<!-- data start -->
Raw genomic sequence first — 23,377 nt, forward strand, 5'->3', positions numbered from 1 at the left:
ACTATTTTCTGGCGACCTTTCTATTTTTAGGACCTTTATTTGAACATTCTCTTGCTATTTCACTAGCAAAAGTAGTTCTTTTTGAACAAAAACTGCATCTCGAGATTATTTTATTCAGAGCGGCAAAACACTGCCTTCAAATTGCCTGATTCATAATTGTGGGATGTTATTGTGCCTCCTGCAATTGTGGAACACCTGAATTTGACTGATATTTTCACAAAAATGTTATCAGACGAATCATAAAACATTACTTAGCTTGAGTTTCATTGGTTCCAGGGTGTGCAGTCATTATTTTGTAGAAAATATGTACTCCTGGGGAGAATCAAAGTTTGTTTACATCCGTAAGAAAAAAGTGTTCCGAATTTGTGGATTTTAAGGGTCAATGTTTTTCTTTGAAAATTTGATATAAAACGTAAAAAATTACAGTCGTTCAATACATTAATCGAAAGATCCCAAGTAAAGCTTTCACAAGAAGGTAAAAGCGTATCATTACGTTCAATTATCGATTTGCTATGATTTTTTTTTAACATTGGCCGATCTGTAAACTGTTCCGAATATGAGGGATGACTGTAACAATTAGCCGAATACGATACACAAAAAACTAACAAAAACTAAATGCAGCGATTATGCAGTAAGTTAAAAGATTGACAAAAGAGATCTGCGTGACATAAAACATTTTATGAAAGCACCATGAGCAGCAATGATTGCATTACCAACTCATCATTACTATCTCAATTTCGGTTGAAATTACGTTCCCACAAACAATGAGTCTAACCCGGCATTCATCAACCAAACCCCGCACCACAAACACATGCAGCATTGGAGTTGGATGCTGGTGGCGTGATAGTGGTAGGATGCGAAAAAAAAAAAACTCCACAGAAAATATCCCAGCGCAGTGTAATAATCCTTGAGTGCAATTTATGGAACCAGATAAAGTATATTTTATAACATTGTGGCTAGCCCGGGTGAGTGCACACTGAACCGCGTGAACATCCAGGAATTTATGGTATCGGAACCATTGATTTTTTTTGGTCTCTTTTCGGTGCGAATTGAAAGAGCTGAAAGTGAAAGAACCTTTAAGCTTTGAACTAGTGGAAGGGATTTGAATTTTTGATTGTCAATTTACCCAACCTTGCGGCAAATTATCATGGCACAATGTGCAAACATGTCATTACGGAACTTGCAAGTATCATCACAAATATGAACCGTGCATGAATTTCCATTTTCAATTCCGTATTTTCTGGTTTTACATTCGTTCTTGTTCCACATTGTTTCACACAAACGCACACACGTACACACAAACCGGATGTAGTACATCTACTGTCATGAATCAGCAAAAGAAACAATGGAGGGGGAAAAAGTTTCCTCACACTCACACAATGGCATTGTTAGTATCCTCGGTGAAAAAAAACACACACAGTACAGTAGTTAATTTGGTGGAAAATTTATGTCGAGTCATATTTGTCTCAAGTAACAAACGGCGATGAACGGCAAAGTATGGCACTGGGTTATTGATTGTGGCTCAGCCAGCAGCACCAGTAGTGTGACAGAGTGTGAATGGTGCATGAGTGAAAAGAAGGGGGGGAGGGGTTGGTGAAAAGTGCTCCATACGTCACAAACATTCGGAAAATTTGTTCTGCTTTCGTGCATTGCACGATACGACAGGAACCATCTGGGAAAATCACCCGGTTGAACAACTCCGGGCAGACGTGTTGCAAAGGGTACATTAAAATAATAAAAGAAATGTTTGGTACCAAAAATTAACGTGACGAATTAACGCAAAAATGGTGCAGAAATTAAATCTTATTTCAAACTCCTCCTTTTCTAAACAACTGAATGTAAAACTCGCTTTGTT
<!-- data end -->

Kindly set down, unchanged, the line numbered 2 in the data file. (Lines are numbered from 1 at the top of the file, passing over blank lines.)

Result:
ACTATTTTCTGGCGACCTTTCTATTTTTAGGACCTTTATTTGAACATTCTCTTGCTATTTCACTAGCAAAAGTAGTTCTTTTTGAACAAAAACTGCATCTCGAGATTATTTTATTCAGAGCGGCAAAACACTGCCTTCAAATTGCCTGATTCATAATTGTGGGATGTTATTGTGCCTCCTGCAATTGTGGAACACCTGAATTTGACTGATATTTTCACAAAAATGTTATCAGACGAATCATAAAACATTACTTAGCTTGAGTTTCATTGGTTCCAGGGTGTGCAGTCATTATTTTGTAGAAAATATGTACTCCTGGGGAGAATCAAAGTTTGTTTACATCCGTAAGAAAAAAGTGTTCCGAATTTGTGGATTTTAAGGGTCAATGTTTTTCTTTGAAAATTTGATATAAAACGTAAAAAATTACAGTCGTTCAATACATTAATCGAAAGATCCCAAGTAAAGCTTTCACAAGAAGGTAAAAGCGTATCATTACGTTCAATTATCGATTTGCTATGATTTTTTTTTAACATTGGCCGATCTGTAAACTGTTCCGAATATGAGGGATGACTGTAACAATTAGCCGAATACGATACACAAAAAACTAACAAAAACTAAATGCAGCGATTATGCAGTAAGTTAAAAGATTGACAAAAGAGATCTGCGTGACATAAAACATTTTATGAAAGCACCATGAGCAGCAATGATTGCATTACCAACTCATCATTACTATCTCAATTTCGGTTGAAATTACGTTCCCACAAACAATGAGTCTAACCCGGCATTCATCAACCAAACCCCGCACCACAAACACATGCAGCATTGGAGTTGGATGCTGGTGGCGTGATAGTGGTAGGATGCGAAAAAAAAAAAACTCCACAGAAAATATCCCAGCGCAGTGTAATAATCCTTGAGTGCAATTTATGGAACCAGATAAAGTATATTTTATAACATTGTGGCTAGCCCGGGTGAGTGCACACTGAACCGCGTGAACATCCAGGAATTTATGGTATCGGAACCATTGATTTTTTTTGGTCTCTTTTCGGTGCGAATTGAAAGAGCTGAAAGTGAAAGAACCTTTAAGCTTTGAACTAGTGGAAGGGATTTGAATTTTTGATTGTCAATTTACCCAACCTTGCGGCAAATTATCATGGCACAATGTGCAAACATGTCATTACGGAACTTGCAAGTATCATCACAAATATGAACCGTGCATGAATTTCCATTTTCAATTCCGTATTTTCTGGTTTTACATTCGTTCTTGTTCCACATTGTTTCACACAAACGCACACACGTACACACAAACCGGATGTAGTACATCTACTGTCATGAATCAGCAAAAGAAACAATGGAGGGGGAAAAAGTTTCCTCACACTCACACAATGGCATTGTTAGTATCCTCGGTGAAAAAAAACACACACAGTACAGTAGTTAATTTGGTGGAAAATTTATGTCGAGTCATATTTGTCTCAAGTAACAAACGGCGATGAACGGCAAAGTATGGCACTGGGTTATTGATTGTGGCTCAGCCAGCAGCACCAGTAGTGTGACAGAGTGTGAATGGTGCATGAGTGAAAAGAAGGGGGGGAGGGGTTGGTGAAAAGTGCTCCATACGTCACAAACATTCGGAAAATTTGTTCTGCTTTCGTGCATTGCACGATACGACAGGAACCATCTGGGAAAATCACCCGGTTGAACAACTCCGGGCAGACGTGTTGCAAAGGGTACATTAAAATAATAAAAGAAATGTTTGGTACCAAAAATTAACGTGACGAATTAACGCAAAAATGGTGCAGAAATTAAATCTTATTTCAAACTCCTCCTTTTCTAAACAACTGAATGTAAAACTCGCTTTGTT